Family movie night? There's an app for that
Download our new mobile app on iOS and Android.
A Lot or a Little?
What you will—and won't—find in this TV show.
STEM principles are broken down and explained in understandable terms.
Showcases lots of fascinating experiments and builds that are guided by STEM principles.
Positive Role Models
People featured in the internet clips are amateur scientists. The people commenting on them are considered science experts.
Violence & Scariness
Many of the experiments can be dangerous if not done correctly or if proper safety gear isn't used (and sometimes it isn't). Fire, chemicals, blades, etc. are used, regularly. Objects are cut, crashed, and destroyed, and people sometimes use themselves as human guinea pigs and allow themselves to be launched in the air, etc.
Did you know you can flag iffy content? Adjust limits for Violence & Scariness in your kid's entertainment guide.Get started
Products & Purchases
Logos for science clubs and maker groups are sometimes prominently visible.
Parents Need to Know
Parents need to know that Outrageous Acts of Science is a reality series that compiles STEM-themed internet videos from around the world. It offers lots of educational moments, but the amateur scientists and builders featured often do not take appropriate precautions while conducting experiments. STEM enthusiasts will enjoy it, and it could inspire family projects or activities. However, viewers should be reminded to never try these experiments on their own or without appropriate preparation and supervision.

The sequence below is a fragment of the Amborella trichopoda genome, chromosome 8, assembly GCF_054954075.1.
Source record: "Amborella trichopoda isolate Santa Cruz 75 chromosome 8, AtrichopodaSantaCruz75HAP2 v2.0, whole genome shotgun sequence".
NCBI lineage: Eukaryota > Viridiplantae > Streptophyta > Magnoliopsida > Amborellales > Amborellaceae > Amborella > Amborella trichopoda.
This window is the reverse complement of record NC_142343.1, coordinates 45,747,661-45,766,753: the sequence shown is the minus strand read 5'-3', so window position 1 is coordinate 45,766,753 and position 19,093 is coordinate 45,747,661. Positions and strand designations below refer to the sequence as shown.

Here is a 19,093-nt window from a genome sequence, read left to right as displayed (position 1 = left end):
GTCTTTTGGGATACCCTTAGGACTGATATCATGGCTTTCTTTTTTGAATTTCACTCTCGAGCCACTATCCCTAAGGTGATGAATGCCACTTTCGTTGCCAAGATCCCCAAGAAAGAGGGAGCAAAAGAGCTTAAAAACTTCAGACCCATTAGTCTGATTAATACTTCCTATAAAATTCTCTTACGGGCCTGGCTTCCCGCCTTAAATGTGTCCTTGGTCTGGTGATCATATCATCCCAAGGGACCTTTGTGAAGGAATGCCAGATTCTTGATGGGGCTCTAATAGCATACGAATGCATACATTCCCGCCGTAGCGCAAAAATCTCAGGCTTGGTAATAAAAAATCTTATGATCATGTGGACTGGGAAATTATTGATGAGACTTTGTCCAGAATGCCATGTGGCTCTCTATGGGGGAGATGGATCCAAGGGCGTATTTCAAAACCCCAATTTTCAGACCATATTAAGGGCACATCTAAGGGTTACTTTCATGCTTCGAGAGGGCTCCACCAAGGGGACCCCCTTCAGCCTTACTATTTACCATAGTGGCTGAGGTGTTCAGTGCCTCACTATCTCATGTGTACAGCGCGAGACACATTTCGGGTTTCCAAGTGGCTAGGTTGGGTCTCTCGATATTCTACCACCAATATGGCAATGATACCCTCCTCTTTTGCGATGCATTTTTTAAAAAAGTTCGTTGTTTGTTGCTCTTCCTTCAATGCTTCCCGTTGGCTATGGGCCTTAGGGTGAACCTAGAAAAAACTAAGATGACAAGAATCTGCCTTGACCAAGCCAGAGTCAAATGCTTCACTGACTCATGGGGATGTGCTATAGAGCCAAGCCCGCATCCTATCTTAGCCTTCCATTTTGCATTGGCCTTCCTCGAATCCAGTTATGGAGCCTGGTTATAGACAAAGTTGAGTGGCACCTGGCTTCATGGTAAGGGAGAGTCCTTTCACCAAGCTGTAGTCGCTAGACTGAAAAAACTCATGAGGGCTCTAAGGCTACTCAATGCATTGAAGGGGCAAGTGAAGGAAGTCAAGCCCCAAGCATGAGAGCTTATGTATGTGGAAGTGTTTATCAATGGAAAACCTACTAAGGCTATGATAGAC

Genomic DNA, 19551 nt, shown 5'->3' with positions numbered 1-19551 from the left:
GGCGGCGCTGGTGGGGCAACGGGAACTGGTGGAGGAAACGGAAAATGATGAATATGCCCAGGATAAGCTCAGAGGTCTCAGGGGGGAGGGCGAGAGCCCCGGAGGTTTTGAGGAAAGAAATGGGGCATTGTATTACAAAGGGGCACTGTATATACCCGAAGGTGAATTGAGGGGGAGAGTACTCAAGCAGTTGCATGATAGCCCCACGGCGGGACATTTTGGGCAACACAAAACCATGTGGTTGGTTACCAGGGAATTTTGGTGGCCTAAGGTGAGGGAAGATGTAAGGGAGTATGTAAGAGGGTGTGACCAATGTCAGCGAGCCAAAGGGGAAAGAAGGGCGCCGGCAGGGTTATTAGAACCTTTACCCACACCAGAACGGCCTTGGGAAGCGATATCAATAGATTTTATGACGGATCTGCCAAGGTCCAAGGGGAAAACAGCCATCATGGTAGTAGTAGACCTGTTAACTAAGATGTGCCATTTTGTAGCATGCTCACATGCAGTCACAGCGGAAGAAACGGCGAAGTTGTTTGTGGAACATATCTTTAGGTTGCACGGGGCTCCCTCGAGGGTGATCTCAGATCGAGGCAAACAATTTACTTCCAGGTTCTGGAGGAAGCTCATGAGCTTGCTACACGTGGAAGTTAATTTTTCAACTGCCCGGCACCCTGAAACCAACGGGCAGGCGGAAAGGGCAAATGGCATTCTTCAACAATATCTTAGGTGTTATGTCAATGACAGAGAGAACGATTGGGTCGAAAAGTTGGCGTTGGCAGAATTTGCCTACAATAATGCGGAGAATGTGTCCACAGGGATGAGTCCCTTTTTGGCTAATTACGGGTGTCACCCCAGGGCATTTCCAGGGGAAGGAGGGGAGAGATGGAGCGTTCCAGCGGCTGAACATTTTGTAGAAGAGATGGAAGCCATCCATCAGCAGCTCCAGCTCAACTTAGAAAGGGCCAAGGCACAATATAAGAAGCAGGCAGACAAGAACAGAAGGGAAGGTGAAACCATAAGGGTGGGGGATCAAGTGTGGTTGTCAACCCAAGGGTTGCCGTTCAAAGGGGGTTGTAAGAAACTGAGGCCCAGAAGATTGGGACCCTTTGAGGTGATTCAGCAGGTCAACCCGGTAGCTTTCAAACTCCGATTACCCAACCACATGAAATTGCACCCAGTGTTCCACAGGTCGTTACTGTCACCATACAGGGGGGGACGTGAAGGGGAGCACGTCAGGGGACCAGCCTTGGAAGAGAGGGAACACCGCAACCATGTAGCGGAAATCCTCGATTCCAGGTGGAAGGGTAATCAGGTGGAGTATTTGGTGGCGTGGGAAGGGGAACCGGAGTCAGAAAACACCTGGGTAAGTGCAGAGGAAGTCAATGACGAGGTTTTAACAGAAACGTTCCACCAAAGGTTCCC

Is It Any Good?
This interesting series showcases the work of science and engineering enthusiasts, most of whom don't limit themselves to working in laboratories to conduct experiments or build new things. It's educational and entertaining, but many of these experiments are risky and can cause potential harm if not done correctly or without the necessary scientific background. As a result, while Outrageous Acts of Science can inspire people to use STEM as a way of discovering and building new things, it sometimes sends mixed messages about safety and social responsibility when engaged in scientific study and research.
Did we miss something on diversity?
Research shows a connection between kids' healthy self-esteem and positive portrayals in media. That's why we've added a new "Diverse Representations" section to our reviews that will be rolling out on an ongoing basis. You can help us help kids by suggesting a diversity update.
Suggest an Update
Our Editors Recommend
STEM: Apps, TV, and More for Science, Tech, Engineering, and Math
Common Sense Media's unbiased ratings are created by expert reviewers and aren't influenced by the product's creators or by any of our funders, affiliates, or partners.See how we rate